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Alum will practice medicine

When Joey Johnson graduated from both Shorter University and Georgia Highlands College last year with six degrees, the Cedartown native had planned to go into medicine and eventually practice in a rural area close to home.

Perhaps it was by fate that Johnson was awarded an $80,000 scholarship, called the Georgia Board for Physician Workforce Scholarship, with that exact criteria.

“This scholarship is competitive and pays for $20,000 a year of medical school tuition,” Johnson explained. “For every year I accept it, I am obligated to work one year in a rural area in Georgia as a physician. This works well for me since I have always wanted to work in Chattooga County, anyway.”

Johnson had graduated from the local colleges in three and a half years with four associate’s degrees and two bachelor’s degrees. Having discovered a photographic memory which allowed him to retain more information, Johnson was determined for himself, his wife and his young daughter, to be successful as he feared his family living in poverty.

Johnson has only been in medical school at Lincoln Memorial University in Tennessee for about a month, but like with his previous college experience, he’s making a splash.

“Out of a class of 200 plus, I was voted by my peers as medical student of the month, and I was nominated to be class president,” Johnson said. “We will see how that goes.”

From a young age, Johnson said his ambition was to be a doctor.

“I have pretty much decided on being a family practice physician,” Johnson said. “I like this specialty because I can treat a person holistically. I don’t just see them for one or two visits and try to diminish their symptoms, I get to work with them in adjusting their diets, making lifestyle changes, etc.”

Right now, Johnson is on track to become an osteopathic physician, meaning he can treat patients as a medical doctor, but can also do “osteopathic manipulative treatments.”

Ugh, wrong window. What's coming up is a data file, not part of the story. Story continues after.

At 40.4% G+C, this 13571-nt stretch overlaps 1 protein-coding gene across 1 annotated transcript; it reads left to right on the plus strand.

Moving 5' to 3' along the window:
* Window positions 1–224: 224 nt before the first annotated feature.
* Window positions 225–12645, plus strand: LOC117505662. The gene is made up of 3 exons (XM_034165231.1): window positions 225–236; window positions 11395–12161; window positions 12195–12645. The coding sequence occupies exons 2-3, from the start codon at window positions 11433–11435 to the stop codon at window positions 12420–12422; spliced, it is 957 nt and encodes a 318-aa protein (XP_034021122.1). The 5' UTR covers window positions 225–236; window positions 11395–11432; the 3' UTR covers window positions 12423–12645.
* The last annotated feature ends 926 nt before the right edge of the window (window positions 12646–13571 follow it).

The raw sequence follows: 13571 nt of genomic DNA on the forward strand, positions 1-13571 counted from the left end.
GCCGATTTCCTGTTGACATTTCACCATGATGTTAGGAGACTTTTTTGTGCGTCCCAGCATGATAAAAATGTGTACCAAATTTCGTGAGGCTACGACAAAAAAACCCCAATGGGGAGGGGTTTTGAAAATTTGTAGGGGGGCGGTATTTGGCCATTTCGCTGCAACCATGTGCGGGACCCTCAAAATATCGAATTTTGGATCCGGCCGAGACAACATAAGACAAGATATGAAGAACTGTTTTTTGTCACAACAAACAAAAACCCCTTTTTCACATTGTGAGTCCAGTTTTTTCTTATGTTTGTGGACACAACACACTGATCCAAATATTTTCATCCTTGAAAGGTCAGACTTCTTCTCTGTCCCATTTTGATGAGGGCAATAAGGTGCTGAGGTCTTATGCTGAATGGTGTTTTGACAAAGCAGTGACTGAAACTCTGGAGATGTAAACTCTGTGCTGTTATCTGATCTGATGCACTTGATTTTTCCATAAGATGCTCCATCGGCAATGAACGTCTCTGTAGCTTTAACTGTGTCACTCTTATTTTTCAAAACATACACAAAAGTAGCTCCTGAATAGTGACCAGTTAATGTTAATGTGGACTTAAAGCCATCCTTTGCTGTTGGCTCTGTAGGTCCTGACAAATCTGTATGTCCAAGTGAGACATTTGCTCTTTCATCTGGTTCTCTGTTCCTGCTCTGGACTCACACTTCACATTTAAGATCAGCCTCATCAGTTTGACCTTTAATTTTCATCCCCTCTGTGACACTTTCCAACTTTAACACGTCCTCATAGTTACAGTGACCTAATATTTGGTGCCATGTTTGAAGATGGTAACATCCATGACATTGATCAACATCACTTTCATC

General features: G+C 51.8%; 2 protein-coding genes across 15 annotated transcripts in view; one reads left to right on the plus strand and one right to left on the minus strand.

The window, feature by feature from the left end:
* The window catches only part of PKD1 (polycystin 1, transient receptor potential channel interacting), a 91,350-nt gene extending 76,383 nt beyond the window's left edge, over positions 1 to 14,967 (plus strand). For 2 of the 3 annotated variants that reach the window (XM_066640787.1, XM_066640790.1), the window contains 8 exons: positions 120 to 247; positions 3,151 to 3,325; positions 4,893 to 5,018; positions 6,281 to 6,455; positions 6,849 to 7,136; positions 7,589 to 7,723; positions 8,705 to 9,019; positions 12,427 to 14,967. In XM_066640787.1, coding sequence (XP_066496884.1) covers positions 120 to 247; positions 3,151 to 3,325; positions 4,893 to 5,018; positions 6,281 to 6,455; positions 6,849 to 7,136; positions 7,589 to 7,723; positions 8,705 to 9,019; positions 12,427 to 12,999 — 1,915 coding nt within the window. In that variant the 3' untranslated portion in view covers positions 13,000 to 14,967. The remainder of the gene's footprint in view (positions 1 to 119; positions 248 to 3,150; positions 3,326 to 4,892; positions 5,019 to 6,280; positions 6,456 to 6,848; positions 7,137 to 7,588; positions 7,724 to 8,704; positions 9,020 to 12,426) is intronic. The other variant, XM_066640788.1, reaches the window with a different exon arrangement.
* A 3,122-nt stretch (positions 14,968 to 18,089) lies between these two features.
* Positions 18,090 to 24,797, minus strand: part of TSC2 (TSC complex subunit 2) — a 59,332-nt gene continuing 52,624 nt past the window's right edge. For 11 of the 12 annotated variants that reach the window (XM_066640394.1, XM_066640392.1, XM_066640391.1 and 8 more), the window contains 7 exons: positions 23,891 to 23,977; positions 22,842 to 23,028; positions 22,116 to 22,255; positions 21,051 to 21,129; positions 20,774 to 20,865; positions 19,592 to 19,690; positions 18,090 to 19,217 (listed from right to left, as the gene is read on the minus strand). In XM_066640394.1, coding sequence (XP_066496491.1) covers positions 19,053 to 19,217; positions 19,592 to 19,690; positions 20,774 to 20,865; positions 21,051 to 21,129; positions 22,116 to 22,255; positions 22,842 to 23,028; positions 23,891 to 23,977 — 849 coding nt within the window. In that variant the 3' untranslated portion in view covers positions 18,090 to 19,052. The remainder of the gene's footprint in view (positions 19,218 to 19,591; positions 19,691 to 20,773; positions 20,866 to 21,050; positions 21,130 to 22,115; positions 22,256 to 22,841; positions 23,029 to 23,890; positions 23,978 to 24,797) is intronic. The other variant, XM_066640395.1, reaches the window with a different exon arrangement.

“This means, that if a person may be present with an upper respiratory infection, I may write them a prescription for antibiotics,” Johnson explained. “But, I may also adjust their ribs to accelerate the healing process. Or, if a person presents with low back pain, I will treat those symptoms, but I may also adjust their spine to ensure proper alignment.”

As for returning to the Chattooga county area once he graduates, Johnson said that has always been the goal since access to adequate healthcare is more difficult to find in rural areas.

“If a person has an HMO or Health Maintenance Organization plan, their primary care doctor may recommend them to see a neurologist,” he said, which may force them to travel. “If we increase physicians in rural areas though, we can slice into problems such as these.”

However, Johnson is already doing some work in rural areas, he said, and plans to come back to Georgia to put on health care workshops for specific demographics.

“I will be back twice this year to hold free health workshops in the Northwest Georgia area,” he said. “One workshop is a Hispanic workshop, and the other workshop is currently planned to be in conjunction with the Georgia Council for the Blind. These workshops will include free seminars, dietary suggestions, physical exercise planning, and health screens.”

A slew of health care professionals and translators have already signed on for the workshops, Johnson said, and he emphasized that within certain demographics, individuals are more susceptible to certain health issues.

“I don’t mean to single out any particular group or demographic, but there is a need for culturally-based and demographic-specific health care,” he said. “For example, African-American males are at the greatest risk for prostate cancer, and the African-American diet facilitates an environment for high blood pressure. Hispanics are at great risk for developing diabetes — especially Hispanic women.”

At the end of the day, Johnson said his main goal is to change lives in a tangible way.

“I want to really make a community-based difference,” Johnson said. “I don’t want to change the world, just a few rural communities in Northwest Georgia. John Wooden, the NCAA coach once said, ‘Never mistake activity for achievement.’ I live by this.”